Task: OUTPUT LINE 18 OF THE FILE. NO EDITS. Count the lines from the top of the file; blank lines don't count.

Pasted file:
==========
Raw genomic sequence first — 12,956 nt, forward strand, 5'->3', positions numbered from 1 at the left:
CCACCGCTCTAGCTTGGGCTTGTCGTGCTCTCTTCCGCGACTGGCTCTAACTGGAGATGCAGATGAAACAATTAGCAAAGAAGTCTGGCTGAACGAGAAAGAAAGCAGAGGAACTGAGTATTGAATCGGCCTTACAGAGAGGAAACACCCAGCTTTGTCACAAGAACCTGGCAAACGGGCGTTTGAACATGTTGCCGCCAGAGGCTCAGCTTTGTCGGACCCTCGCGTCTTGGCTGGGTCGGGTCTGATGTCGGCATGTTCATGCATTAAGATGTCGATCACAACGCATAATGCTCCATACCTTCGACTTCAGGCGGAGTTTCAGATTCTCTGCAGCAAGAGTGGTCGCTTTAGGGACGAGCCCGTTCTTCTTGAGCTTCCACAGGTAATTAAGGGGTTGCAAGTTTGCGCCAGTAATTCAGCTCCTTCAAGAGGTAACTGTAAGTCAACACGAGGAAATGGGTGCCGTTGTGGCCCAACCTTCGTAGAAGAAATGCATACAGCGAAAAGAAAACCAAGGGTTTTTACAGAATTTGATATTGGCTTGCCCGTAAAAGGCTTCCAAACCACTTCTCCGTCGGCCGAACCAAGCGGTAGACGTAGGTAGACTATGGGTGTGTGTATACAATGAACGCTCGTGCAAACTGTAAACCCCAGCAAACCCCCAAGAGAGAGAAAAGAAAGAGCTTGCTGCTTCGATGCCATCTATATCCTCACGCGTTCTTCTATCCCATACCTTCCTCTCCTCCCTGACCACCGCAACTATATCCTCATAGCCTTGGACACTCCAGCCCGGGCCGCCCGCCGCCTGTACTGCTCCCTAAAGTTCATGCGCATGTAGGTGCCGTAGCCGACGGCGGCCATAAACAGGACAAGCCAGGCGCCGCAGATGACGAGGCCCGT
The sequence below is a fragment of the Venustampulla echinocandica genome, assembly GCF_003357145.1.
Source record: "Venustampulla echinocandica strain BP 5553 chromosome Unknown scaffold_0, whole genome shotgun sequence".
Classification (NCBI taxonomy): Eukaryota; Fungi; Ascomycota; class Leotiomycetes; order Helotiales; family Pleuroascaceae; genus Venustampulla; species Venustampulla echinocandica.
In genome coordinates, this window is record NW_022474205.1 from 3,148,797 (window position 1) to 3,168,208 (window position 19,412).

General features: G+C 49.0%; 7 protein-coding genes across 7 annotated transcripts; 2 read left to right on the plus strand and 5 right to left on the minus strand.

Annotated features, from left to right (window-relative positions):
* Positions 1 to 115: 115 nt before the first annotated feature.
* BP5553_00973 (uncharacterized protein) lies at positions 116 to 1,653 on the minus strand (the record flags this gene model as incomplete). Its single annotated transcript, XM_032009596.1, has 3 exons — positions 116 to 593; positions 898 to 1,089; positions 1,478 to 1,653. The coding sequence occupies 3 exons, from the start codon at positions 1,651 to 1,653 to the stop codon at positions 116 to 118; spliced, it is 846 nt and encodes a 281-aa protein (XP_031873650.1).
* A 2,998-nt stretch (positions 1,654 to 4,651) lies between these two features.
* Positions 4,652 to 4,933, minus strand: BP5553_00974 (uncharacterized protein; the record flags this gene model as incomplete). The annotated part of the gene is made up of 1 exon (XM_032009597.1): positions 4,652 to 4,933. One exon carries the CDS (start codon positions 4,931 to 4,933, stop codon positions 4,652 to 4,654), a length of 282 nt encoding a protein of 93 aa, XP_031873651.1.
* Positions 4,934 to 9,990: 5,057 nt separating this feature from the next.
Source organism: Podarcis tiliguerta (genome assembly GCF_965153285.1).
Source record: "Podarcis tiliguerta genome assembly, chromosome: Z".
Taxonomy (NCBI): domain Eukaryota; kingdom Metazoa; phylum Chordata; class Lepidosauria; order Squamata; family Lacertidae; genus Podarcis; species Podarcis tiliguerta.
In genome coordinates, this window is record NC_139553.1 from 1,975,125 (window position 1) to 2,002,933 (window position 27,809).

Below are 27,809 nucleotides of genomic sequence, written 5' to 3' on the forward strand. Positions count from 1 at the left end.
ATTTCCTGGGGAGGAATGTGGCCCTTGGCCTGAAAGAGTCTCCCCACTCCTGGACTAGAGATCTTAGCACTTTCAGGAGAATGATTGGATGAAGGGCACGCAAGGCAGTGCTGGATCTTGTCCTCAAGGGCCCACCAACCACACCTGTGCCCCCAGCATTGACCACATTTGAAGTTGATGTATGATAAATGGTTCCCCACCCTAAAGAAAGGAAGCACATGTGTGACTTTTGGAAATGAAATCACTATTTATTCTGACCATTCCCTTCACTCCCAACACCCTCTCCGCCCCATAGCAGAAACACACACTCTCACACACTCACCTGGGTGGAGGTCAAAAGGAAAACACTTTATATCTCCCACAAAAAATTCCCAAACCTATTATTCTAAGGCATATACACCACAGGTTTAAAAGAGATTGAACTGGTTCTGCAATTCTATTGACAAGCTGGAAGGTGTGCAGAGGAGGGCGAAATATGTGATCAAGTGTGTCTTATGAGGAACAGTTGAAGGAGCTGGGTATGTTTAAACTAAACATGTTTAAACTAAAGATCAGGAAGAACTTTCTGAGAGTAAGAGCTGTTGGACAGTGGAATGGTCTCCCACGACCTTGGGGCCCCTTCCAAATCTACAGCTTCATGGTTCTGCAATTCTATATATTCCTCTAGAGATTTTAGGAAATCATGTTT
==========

Below are 27,809 nucleotides of genomic sequence, written 5' to 3' on the forward strand. Positions count from 1 at the left end.